which clearly means the first column is the only non-zero column in, which in turn means the only tem- perature component appearing in the equation governing elastic deflection, Equation (19), is, and not any of, ,. Hence, the control of the elastic deflection by applying heat input can be achieved only through. For this reason, in the control model, we will choose and keep the governing equation for only. Then, the coupled system can be expressed in the state-space model as
are the control state vector and the control input, and
The dimensions of, , and in this case are, , , and, respectively. To keep the dimension even smaller, we will use an m for the control model several times smaller than for the plant model. Note that this model allows us to control not only the deflection in the beam, but also, which is the most dominant temperature component among all.
3. Output Feedback Control Design
The system to be controlled is inherently underactuated because cantilever beam is a distributed-parameter system with infinite degrees of freedom while the number of control inputs that can be used must always be finite. This inherent property of the system remains a fact even though we use a finite-order approximation of the actual system, namely the control model, because the order of the control model is while the number of control input available is only one. The order of the control model can get very high depending on the chosen m. Linear Quadratic Regulator (LQR) seems to be one of the best design methods available for this type of systems. The LQR design method determines an optimal control gain matrix G so that the control input minimizes the quadratic performance measure
where is a real symmetric positive semidefinite matrix, a real symmetric positive definite matrix, and and are the initial and the final times  . The LQR yields the control gain matrix as
where is a real symmetric matrix satisfying the algebraic matrix Riccati equation
The control design described above assumes that the state vector is available for feedback since it uses the input as. However, in reality, must be estimated from the output of the actual system, which includes a number of measurements of deflection and/or its rate on the beam. Then, the control input can be obtained from where is the estimate of. Using our control model, the estimate is obtained through an observer design whose dynamics is described by the matrix differential equation
where is the observer gain matrix and is the estimate of the actual output  . Using the Kalman-Bucy Filter, is obtained from where W is the sensor noise intensity matrix and is the solution of the algebraic matrix Riccati equation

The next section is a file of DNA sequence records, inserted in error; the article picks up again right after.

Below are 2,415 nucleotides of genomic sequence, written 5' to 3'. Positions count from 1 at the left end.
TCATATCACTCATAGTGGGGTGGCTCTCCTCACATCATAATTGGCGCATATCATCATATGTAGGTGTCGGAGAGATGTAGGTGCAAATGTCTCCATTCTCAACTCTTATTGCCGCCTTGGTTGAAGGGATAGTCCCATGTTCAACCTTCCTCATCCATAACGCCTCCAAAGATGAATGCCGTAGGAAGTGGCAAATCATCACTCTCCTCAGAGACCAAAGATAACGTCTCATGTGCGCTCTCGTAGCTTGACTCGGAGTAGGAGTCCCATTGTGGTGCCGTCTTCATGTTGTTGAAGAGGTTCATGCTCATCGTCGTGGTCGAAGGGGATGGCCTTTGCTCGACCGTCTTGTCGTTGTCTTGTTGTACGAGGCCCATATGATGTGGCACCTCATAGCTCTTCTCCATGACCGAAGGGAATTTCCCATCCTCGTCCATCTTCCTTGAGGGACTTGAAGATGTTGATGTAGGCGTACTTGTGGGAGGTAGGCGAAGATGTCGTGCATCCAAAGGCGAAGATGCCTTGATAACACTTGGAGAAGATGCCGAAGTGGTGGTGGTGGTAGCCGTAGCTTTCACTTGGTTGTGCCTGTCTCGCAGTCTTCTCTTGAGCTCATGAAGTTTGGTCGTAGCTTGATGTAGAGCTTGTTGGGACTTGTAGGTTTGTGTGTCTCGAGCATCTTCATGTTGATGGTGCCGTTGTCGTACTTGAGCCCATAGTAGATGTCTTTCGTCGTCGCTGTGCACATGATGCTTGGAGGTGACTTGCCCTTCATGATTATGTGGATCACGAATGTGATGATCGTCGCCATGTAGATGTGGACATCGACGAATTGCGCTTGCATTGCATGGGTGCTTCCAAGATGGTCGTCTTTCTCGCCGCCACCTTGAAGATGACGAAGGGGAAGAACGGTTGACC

in which V is the state excitation noise intensity matrix.
We assume deflection measurements at the points and shown in Figure 1 are available as output signals. Since we use the plant model to approximate the actual system, the output of the plant can be written as
is the output matrix relating the actual state to the output. The estimate of the output, on the other hand, is written as
is the output matrix relating the estimated state to the estimated output.
Once is obtained from, the individual and are chosen as follows:
4. Numerical Application
The modeling approach and the control design presented above will be numerically demonstrated for a uniform cantilever beam. We will use the same cantilever beam and the related parameters used in  so that we can compare the results from this paper directly to the ones from  . Physical parameters of the beam and the actuators are listed in Table 1. For most effective actuators, we choose and so that the actuators are closed to the root where the strain is high. As revealed in Table 1, the material of the beam is chosen to be steel. We choose steel also for the actuators because it has high, which makes the actuators more effective. Using the values of the parameters listed in Table 1, we construct the matrices M, K and using the ex- pressions given in Equations (13) and (15). To give the reader an idea about the numerical forms of these matrices, we present them for some small number of m and n, namely and:
The matrices, and are as given in Equation (26). A and B matrices given in (34) can be con- structed by using the numerical forms of the submatrices:
To demonstrate the simulation of the closed-loop system, we choose and for the plant model and and for the control model so that A is, B, C, , , and . For the control and observer designs, we choose the following design parameters:
where “diag” means diagonal matrix and is identity matrix. Then, the control and observer gain matrices are computed to be
The corresponding eigenvalues of open-loop plant and control models, closed-loop control model, and ob- server dynamics are listed in Table 2. The open-loop plant model has 34 eigenvalues while the control model has only 7. The zero and the negative real eigenvalues of the plant correspond to the heat conduction of the actuators, as explained earlier, and purely complex ones correspond to the vibration of the beam. The control model has a zero eigenvalue and three pairs of purely complex conjugate eigenvalues. The third and the fourth columns of Table 2 show how these eigenvalues are stabilized by the control and observer designs, respectively. However, the question remains as to whether the control and observer designs stabilize the plant. This question
Table 1. Physical parameters.
Table 2. System eigenvalues.
will be answered by the simulation of the closed-loop plant.
Block diagram shown in Figure 2 completely describes how the control of the plant is implemented. We will test the performance of our control design by simulating the response of the closed-loop plant to the same initial conditions used in  , namely
Figure 2. Block diagram of the closed-loop system.
so that the beam is initially at rest in the shape of with 20 mm tip displacement. Time histories of open- loop, actual, and estimated outputs, namely elastic displacement at and are plotted in Figure 3. Comparing Figure 3 to the last of Figure 2 of  , we conclude that the damping achieved in the present paper is about the same as that of  ; in both, tip displacement reduces to 5 mm in approximately 16 cycles.